Portland Mayor Dorothy McCullough Lee speaking at Obon. Playing the taiko drum is Henry Matsunaga, ca. 1948-1954. Obon is an annual event hosted by the Oregon Buddhist Church (now known as Oregon Buddhist Temple) and attended by the wider Nikkei community. “Obon Festival- Mayoral speech” (ddr-one-1-254), Densho, the Mitsuoka Family Collection. (Source: Japanese American Museum of Oregon/ Densho Digital Repository.)

May is Asian and Pacific Islander Heritage Month, designated to honor and pay tribute to the generations of Asian and Pacific Islander people who have enriched America’s history and are instrumental in its future success. This blog post highlights the histories and contributions of the different communities and myriad cultural experiences of Asian and Pacific Islander populations in Oregon.

The Various Legacies of AAPI Communities in Oregon

There is a long and interwoven history of Asian and Pacific Islander (AAPI) people in Oregon and many organizations focused on preserving the cultures and telling the stories of these communities here. The Japanese American Museum of Oregon (JAMO) in Portland, recently re-named and relocated to the Naito Center, is one such organization. In recent news, the National Trust for Historic Preservation awarded $25,000 to JAMO and the Architectural Heritage Center to help fund a collaborative project chronicling the history of Japanese Americans in Portland during the 20th century.

However, the U.S. has not always honored AAPI cultures, and for a while, the state of Oregon tried to exclude members of AAPI communities from settling here altogether. The 1850 Donation Land Act specifically forbade Chinese and Pacific Islander people, along with other nonwhite residents, from owning land in Oregon. Since then, there has been a long history of discrimination against Chinese Americans in Oregon.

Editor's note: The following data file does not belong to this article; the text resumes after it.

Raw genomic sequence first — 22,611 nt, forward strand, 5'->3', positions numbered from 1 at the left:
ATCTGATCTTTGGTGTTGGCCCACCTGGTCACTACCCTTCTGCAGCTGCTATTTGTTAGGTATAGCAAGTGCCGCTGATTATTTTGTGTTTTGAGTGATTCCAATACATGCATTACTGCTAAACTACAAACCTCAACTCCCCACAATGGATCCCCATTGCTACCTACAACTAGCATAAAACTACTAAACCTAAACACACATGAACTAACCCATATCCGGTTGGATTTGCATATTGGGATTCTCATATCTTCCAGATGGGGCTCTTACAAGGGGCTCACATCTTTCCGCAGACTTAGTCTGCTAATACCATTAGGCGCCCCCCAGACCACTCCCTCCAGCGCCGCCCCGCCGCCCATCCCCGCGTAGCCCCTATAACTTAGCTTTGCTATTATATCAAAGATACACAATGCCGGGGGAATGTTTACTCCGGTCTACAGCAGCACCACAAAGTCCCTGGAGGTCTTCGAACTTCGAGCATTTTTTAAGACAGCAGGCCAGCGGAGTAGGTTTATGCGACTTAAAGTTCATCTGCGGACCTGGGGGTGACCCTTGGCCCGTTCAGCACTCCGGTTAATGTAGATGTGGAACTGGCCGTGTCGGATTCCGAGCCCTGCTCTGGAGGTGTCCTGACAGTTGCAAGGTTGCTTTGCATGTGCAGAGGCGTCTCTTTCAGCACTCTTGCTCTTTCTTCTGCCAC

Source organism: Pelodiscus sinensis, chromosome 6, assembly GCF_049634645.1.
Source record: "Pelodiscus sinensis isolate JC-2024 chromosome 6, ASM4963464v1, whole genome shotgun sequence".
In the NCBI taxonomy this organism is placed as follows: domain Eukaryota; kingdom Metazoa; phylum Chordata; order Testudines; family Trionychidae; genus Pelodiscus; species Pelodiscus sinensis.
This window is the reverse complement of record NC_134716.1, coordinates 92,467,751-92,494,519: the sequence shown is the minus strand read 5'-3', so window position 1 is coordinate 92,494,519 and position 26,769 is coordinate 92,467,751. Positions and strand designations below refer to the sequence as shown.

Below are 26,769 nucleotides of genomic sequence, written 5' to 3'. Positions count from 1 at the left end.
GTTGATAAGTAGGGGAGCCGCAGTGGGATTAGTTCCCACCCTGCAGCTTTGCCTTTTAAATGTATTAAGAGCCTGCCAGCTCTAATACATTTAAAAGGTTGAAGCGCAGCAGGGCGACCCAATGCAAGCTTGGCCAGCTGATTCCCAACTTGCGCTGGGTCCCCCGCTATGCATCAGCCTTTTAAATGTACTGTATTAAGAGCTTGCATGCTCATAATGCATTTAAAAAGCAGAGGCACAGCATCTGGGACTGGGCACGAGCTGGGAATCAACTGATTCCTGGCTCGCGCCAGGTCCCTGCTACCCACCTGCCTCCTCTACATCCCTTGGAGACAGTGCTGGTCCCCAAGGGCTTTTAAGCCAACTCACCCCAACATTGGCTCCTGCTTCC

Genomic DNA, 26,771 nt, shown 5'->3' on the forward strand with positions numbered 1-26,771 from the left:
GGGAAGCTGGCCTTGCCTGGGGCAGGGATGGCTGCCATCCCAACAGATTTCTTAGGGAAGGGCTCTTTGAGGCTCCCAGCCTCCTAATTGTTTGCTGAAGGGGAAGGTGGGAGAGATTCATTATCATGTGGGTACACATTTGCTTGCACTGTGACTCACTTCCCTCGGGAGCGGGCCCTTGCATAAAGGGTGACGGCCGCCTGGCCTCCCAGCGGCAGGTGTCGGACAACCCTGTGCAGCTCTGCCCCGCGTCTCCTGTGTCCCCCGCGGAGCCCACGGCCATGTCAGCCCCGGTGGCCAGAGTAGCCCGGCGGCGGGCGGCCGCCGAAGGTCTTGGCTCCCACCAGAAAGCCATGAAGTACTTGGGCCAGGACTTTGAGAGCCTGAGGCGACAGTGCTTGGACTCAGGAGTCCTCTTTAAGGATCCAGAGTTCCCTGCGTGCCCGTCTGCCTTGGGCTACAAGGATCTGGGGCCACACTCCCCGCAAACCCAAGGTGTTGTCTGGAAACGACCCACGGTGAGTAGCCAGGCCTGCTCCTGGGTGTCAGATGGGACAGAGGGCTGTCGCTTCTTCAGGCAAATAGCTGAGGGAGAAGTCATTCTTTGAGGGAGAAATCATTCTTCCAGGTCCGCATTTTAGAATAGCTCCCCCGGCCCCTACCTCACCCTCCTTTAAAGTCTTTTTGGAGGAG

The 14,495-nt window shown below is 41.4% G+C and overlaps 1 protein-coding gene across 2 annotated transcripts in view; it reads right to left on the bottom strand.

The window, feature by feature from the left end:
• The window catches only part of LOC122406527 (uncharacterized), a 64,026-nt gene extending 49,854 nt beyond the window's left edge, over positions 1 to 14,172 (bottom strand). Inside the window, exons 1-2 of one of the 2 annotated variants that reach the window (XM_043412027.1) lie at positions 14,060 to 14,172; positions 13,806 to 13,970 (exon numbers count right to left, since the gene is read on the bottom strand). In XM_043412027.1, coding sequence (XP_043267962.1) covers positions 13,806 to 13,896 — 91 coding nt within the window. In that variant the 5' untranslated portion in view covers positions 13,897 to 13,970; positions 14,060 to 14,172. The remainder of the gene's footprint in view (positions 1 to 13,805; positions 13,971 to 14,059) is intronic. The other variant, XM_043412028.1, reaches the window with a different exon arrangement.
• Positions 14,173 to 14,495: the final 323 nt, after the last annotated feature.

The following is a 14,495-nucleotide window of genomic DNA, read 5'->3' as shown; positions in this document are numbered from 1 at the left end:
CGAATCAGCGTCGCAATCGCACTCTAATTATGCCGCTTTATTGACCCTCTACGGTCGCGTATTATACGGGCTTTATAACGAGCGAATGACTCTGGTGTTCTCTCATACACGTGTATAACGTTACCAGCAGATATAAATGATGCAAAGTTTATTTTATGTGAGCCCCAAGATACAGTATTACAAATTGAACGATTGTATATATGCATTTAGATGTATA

The exclusion of Pacific Islander people became apparent during the 19th Century when they played a prominent role in the Oregon fur industry. White American men in the fur industry felt threatened by Pacific Islander workers’ ties to the Hudson’s Bay Company, heart of the British fur trading business. Despite the exclusionary measures taken against Pacific Islander people in the past, there are many Pacific Islander organizations across Oregon today that specifically serve this population. The Compact of Free Association Alliance National Network is one that works to provide social and economic justice to COFA communities in the state of Oregon.

In the 20th Century, the Oregon legislature targeted Japanese Oregonians because they were seen as a national threat. There is a well-documented history of Japanese-American internment in Oregon during WWII. Over 4,000 Portlanders of Japanese ancestry were forcibly relocated to internment camps for the duration of the war. In May of 1942 they were sent to temporary detention camps, and by the summer of that year, the War Relocation Authority sent them to permanent “relocation centers,” where they suffered inhumane living conditions for years. On January 2, 1945, the War Department declared that the Japanese were free to leave camps, but their return to Oregon was slow due to widespread anti-Japanese sentiment.

After WWII, some of the Japanese Americans who were forced to live in internment camps moved to Vanport, Oregon, enduring even more upheaval and displacement — like the Black and Indigenous communities that inhabited this housing project as well– after the Vanport Flood hit in 1948. June of 2022 marks the 80th anniversary of Vanport’s construction and the 7th annual Vanport Mosaic Festival, taking place from May 20 – June 7. Check out our May 2021 newsletter for more information about it. This year’s festival features arts performances, screenings, exhibits, tours, dialogues, gatherings, and celebrations that highlight the cultural mosaic that Vanport represented.